INTEGRATIVE POLICY

“The level of environmental destruction evidenced in world wide desertification and global climate change, combined with rising populations and aspirations will demand a greater need for good governance than any time in history. The single greatest role of government is the formulation of policies”. Allan Savory

While policies impact all areas of our lives – citizenship, taxation, education, etc. – it is environmental policies that impact us most profoundly in the long term.  Environmental policies directly affect the quality of life people experience, which in turn influences whether they live in peace or ultimately chaos and genocide.

Global climate change, desertification, widespread loss of biodiversity and related social and economic issues cannot be overcome on a large scale without reevaluating the way in which policy on a governmental and organizational level is created and implemented.

Policies universally are designed to do one of two things, solve a problem (reactive) or prevent a problem (proactive). Either way, the problem must be identified and its root cause comprehensively addressed in order for that policy to be sound. The policy must be formulated in such a way as to address social, economic and environmental concerns in the short and in the long term simultaneously. Policy furthermore must be monitored for its effectiveness, understanding that there may be variables that are unknown or changing as a policy goes through its various stages of implementation.

The massive rise in populations and degradation of land underlies most of the poverty and increasing violence being experienced in many regions of the world. Land degradation (desertification) inevitably leads to increased frequency and severity of floods and droughts, with no change in the weather. And desertification leads to poverty, social breakdown, violence, political instability, and genocide. In fact, desertification leads to most of the symptoms these regions, and development agencies assisting them, grapple with, and from which millions of people suffer and die.

Much of the work needed to reverse desertification and global climate change, including sequestration of carbon and global energy policy, deals directly with natural resource use and management. In particular, the need comes to light in how we manage the tools of technology, fire, rest, the use of large animals, and how we employ our creativity and stewardship of money and labor.

Because policy formulation and project development are such an important government role, all policies and projects need to be holistically coordinated. Holistic coordination means that policies and projects are coordinated economically, socially and environmentally simultaneously. Such coordination does not exist in any nation today.

The examples abound from any nation of policies and projects achieving their objective but causing endless additional problems because the complexity involved was not addressed.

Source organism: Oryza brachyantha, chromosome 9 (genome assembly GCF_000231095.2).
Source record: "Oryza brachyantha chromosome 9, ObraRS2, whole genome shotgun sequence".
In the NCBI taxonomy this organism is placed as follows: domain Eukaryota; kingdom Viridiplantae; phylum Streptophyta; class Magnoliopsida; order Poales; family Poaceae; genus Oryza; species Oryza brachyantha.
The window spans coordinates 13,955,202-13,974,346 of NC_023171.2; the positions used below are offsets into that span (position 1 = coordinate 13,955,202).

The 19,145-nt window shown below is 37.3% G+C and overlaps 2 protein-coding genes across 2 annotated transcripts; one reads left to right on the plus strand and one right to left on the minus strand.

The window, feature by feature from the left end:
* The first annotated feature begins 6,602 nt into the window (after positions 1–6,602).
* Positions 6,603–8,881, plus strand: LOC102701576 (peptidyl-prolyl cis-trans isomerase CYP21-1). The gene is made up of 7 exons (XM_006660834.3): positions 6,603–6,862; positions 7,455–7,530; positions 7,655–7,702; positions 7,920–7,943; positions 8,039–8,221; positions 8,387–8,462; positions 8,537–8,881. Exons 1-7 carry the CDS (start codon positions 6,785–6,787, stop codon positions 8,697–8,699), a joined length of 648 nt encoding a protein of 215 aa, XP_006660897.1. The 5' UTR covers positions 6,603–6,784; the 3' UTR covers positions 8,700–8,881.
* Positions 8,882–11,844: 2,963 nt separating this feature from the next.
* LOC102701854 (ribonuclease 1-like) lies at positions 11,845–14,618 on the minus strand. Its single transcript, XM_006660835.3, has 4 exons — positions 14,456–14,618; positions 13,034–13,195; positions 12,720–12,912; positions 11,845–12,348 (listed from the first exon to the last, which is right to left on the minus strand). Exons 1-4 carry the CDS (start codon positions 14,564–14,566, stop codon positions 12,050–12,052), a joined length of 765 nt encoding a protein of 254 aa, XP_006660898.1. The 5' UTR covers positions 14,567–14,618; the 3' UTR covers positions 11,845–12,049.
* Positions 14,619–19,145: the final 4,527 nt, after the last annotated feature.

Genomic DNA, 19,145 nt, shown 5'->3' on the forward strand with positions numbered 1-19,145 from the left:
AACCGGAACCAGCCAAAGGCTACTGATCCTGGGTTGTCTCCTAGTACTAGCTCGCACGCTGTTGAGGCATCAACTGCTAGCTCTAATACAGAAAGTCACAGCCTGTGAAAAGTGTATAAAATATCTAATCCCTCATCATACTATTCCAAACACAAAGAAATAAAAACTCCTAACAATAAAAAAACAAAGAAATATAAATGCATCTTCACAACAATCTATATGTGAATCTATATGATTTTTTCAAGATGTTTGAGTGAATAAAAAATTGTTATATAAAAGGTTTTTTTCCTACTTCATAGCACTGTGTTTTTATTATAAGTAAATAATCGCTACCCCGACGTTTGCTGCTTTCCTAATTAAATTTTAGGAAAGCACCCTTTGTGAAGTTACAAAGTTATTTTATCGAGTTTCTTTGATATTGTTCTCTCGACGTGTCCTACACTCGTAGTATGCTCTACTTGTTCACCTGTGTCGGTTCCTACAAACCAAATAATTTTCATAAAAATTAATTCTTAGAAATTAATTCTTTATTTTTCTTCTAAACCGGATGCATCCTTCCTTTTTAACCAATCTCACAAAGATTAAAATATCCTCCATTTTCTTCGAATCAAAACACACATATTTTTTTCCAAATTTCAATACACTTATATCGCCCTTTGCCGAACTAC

Millions of dollars are spent in the United States alone on implementing policy that is not linked with the quality of life of those people most affected by that policy, nor with that of the country as a whole, leading unintentionally to destroying the livelihoods of thousands of farmers not only in the U.S. but in other countries.

Sound policy allows us to save these millions that governments and organizations spend currently on activities that address symptoms, rather than the root causes of problems.

We can realize that, if money is spent to address symptoms of known problems, it is done so knowingly in order to alleviate immediate suffering while a complex, underlying root cause is identified and addressed to sufficient scope.

One step is to incorporate changes in management of farms, ranches, public lands and businesses. Another is to speak out and help policymakers, and those pulling strings behind the policymakers, understand the need for change.

Let us be clear – We must impact how policy is formulated and implemented if we have any hope of reversing desertification and global climate change.

Allan Savory has trained over 2,000 U.S. government agency staff in Holistic Management, analyzing their own policies and these policies’ potential for long-term success. After their training, the participants concluded, “We now recognize that unsound resource management is universal in the United States.”

“Having been in Parliament and President of a political party, I would never again dream of being in politics without being able to form all policies with the Holistic Management framework. Worldwide, people seek good governance. No ‘isms’ (Communism, Capitalism, Socialism, Racialism, etc) provide the basis of good governance, neither can religions, personalities nor party platforms. Governments will provide good governance if they form policies holistically. In fact, those policies are more fundamental to providing good governance than is the form, structure or ideology of that government.” Allan Savory